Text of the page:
I’ve already retired from several careers. In each one I produced something of lasting value for the world. The common thread has been the application of technology to the challenge of investing. Whether it’s pioneering real-time options valuation and hedging techniques; creating the world’s first institutional crossing network POSIT [and electronic stock trading platform] and founding the investment technology group; helping to make index funds into a trillion-dollar industry; or founding the world’s first, full-disclosure mutual fund — it’s always been about technology and investing.

How do you quell your itch to tackle those big issues now?

Now I’m working along entirely different lines. In my work at Trend Macro, and in terms of the book I’m writing, “The Conspiracy to Keep You Poor and Stupid,” I’m trying to do something much broader. I’m on a crusade to immunize people against the terrible anti-capitalism, anti-freedom, anti-wealth economic ideas that are threatening to destroy the world. We are now in an age of backlash against capitalism. We had seven fat years. Now we’re in the seven lean years.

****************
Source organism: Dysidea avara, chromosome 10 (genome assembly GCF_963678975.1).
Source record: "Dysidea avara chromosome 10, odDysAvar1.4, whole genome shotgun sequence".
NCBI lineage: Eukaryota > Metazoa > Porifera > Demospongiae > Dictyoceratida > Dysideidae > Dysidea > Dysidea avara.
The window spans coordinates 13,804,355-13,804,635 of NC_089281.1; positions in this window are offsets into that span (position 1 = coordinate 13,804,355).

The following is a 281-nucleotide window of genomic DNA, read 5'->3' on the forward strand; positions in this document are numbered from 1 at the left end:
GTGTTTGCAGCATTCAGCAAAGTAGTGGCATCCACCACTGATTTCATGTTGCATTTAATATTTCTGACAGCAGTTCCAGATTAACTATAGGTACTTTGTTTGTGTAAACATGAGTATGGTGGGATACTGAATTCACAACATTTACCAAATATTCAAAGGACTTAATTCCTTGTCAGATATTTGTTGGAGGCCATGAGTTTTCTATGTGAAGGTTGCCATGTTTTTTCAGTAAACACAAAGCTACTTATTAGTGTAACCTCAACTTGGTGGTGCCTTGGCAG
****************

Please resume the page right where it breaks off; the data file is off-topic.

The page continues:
You refer to your company as small, but you get some big media attention. Why?

I developed a lot of media contacts from my days as a dot-com CEO, and I’ve kept them alive. I do a lot of pundit work myself. So, I guess you could say I am actually part of the media myself. In my media work, I try to be very honest, which is surprisingly unique and surprisingly difficult in the media. The reality is that reporters are constantly trying to use their sources, and interviewers are always trying to use their interviewees, to say stuff that the reporter or interviewer himself wants to say. So if you want to get quoted, you have to guess what they want to hear and give it to them; mostly that involves lying. I won’t do that. There’s a core group of media people who respect that and seek me out for it.

Why does humor have such a strong emphasis on your Web site?